ban on cell phone use


Texting While Driving in Massachusetts: Know The Laws


Driving while on a cell phone has undoubtedly led to accidents on the road which could have been prevented.  Massachusetts lawmakers continue to push for stricter regulations against cell phone use while driving.  For those of you that aren’t exactly sure what the current laws are, we’ve done some research so that you can be sure you are in compliance next time you go out for a drive.

Currently, the only law that restricts talking on a cell phone while driving applies to drivers under the age of 18 with a learner’s permit or provisional license.  Violators will have their license or learner’s permit suspended.  Junior Operator’s Licenses or Learner’s Permits will be suspended for 60 days for a first offense, 180 days for a second offense, and 1 year for a third or subsequent violation.
http://www.suspendedlicensehelp.com/blog/post/Massachusetts-to-Ban-Texting-JOL-Cell-Phone-Use-While-Driivng.aspx

While licensed drivers over the age of 18 are allowed to talk on the phone while driving, all drivers are banned from texting or other Internet activity when behind the wheel.  If found texting while driving, drivers will be fined $100 for their first offense, then $250, and then $500 for additional infractions.

This law may be frustrating for some drivers but there is good reason for it.  You may think that sending a quick text is no big deal but  texting drivers are 23 times more likely to get involved in a crash.  Sadly, statistics  like this have not been enough to keep drivers from texting behind the wheel which is why bans like this are becoming more common than ever across the country.
http://www.distraction.gov/content/get-the-facts/faq.html

In addition to these bans,  school bus operators and any public transit drivers are prohibited from any cell phone use whatsoever while driving, which is enforced with a $500 fine. http://handsfreeinfo.com/massachusetts-cell-phone-laws-legislation

As we said there is currently no ban on cell phone use (other than texting) on licensed drivers over the age of 18, however, a bill has recently been introduced in Massachusetts that would only allow for hands-free cell phone use.  This would mean that drivers would need to have a docking station for their phone that would allow them to utilize the speaker phone feature, use headphones, or a Bluetooth to allow for driving with both hands on the wheel.  This bill is yet to be passed.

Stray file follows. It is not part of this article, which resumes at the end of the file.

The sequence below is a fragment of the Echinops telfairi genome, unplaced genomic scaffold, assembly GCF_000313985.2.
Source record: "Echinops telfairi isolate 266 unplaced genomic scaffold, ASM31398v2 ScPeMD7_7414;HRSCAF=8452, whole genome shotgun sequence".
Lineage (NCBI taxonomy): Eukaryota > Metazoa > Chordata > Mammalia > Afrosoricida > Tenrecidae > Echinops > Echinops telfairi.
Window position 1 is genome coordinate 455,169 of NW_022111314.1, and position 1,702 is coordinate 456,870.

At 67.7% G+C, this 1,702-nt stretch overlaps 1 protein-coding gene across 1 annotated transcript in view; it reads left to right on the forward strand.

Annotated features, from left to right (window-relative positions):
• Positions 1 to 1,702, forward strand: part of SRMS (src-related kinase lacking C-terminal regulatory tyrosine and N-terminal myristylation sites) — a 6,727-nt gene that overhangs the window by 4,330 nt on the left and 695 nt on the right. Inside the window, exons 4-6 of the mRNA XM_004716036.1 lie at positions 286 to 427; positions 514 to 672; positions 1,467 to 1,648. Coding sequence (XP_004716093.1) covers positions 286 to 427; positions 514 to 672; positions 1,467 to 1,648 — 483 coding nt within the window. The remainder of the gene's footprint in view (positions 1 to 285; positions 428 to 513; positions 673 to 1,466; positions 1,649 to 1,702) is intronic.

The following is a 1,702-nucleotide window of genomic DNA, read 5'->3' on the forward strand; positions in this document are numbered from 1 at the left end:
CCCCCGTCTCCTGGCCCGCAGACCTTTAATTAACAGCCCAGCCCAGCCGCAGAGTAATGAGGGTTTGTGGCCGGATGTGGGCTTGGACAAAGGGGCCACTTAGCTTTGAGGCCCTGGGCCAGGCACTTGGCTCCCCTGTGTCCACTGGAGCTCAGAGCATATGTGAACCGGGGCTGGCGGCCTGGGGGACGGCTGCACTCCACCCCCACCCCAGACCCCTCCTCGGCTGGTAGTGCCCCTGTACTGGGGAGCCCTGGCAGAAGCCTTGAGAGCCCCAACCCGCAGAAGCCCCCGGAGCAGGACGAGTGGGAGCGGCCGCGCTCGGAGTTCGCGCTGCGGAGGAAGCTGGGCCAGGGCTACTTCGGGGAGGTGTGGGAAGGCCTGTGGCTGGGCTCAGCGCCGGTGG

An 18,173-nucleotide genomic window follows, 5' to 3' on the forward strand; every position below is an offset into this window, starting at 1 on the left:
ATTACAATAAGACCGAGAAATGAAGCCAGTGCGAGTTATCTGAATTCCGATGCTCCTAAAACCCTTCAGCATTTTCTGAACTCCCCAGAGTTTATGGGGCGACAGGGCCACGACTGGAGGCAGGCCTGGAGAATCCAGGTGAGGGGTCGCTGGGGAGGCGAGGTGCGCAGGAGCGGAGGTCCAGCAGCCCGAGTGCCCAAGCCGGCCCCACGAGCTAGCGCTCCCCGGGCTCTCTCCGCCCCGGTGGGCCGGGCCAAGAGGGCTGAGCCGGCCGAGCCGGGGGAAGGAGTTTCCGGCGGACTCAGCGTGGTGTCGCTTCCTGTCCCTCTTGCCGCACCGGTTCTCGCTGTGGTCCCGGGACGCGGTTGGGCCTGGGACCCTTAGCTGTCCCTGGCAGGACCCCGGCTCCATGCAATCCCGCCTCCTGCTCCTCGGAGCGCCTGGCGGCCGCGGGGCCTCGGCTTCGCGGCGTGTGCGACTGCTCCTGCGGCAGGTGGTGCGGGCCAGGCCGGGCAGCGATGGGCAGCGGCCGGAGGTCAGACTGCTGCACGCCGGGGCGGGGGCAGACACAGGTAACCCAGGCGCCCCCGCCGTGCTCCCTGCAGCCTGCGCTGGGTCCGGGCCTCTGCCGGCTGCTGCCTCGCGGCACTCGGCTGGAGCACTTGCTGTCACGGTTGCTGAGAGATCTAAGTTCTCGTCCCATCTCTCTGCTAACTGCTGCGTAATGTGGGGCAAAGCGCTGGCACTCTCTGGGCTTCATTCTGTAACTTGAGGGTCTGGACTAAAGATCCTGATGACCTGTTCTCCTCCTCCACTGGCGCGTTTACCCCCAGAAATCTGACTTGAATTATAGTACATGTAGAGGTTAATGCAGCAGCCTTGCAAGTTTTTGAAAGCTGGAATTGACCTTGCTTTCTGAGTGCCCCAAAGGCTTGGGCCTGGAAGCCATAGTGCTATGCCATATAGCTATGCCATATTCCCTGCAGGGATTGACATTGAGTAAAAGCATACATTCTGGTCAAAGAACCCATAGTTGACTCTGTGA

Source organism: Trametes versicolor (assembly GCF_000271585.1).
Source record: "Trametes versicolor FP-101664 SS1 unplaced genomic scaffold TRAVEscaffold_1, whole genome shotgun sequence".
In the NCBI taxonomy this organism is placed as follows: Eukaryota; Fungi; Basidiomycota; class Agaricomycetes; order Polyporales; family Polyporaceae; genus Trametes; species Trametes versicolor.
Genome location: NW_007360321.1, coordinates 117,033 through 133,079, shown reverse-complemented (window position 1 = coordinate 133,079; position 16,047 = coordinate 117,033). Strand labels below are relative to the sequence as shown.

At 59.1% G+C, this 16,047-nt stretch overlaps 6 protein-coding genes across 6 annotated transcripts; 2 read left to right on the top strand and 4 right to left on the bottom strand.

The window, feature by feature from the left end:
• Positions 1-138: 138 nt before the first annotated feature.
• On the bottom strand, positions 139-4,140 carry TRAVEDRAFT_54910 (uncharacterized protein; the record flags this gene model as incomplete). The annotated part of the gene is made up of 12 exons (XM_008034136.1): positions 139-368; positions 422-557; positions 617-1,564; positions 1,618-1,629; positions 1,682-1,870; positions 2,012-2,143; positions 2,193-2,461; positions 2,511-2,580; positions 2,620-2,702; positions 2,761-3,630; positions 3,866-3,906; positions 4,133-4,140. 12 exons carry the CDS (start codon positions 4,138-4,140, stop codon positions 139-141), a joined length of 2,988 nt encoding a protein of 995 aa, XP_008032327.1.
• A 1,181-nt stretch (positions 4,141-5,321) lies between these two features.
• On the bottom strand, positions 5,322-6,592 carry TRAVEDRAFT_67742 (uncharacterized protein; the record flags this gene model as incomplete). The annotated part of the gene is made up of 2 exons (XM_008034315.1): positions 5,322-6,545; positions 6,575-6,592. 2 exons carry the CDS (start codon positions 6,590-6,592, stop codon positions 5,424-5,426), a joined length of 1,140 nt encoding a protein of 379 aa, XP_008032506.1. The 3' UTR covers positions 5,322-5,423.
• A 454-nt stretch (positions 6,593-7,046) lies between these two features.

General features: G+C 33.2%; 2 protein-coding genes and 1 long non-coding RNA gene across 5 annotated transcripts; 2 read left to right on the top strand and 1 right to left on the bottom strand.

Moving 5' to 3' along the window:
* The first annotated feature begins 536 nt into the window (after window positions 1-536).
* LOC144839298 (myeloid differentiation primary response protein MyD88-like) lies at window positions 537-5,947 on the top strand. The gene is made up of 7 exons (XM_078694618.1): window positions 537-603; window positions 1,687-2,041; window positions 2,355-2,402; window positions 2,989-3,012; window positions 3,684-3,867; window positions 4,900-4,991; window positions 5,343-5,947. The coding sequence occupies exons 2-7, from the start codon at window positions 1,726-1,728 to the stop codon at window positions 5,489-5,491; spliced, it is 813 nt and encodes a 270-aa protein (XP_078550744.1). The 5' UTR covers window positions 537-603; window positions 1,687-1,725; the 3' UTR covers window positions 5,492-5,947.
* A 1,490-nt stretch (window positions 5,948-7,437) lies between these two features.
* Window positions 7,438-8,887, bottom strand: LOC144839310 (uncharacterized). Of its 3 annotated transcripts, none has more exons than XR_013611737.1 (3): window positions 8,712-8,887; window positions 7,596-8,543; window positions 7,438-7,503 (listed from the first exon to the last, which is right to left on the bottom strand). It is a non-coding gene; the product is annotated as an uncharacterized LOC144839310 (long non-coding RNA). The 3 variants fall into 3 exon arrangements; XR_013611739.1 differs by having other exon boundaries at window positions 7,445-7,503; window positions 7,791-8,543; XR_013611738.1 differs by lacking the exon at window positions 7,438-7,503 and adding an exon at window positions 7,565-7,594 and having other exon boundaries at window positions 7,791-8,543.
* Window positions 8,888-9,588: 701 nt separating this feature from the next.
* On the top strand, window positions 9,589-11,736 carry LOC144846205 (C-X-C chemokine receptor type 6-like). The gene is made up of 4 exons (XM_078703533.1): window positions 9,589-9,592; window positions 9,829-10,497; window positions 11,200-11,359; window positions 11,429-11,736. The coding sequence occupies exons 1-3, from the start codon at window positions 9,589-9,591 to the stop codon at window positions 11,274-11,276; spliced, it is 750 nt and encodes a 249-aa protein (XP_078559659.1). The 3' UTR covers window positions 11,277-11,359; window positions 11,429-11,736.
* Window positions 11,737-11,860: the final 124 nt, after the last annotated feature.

http://e-lobbyist.com/gaits/MA/H3938

While many drivers see these laws as a nuisance, their purpose is to protect everyone on the road from the dangers of distracted driving.

Text and Drive? Companies are saying that's a no no.

Do you text and drive? Maybe you’re on your way to work updating your co-worker on the details of a big account. Or maybe you’re getting the directions for your saturday night out. More and more businesses are saying, “Not on our time!”

AMEC, a global engineering firm, banned cell phone usage while driving on company time. Bill Windory, an associate VP of safety for Nationwide Insurance noted:

“Early on, companies said, ‘Hey, phoning and driving is great. This will give us all kinds of increased productivity’… [However] now, we’re at a point where we better understand the risks involved.”  – ‘Can’t Talk Now’ by Maggie Jackson of the Boston Globe.

If you text and drive take into consideration the lives you are putting on the line. Pull off the road and stop to read your text or make that phone call. If you are distracted and hit another driver, or worse a pedestrian, you’ll not only have cost yourself in auto insurance premiums, you may have cost a life.

 

Drive safely.

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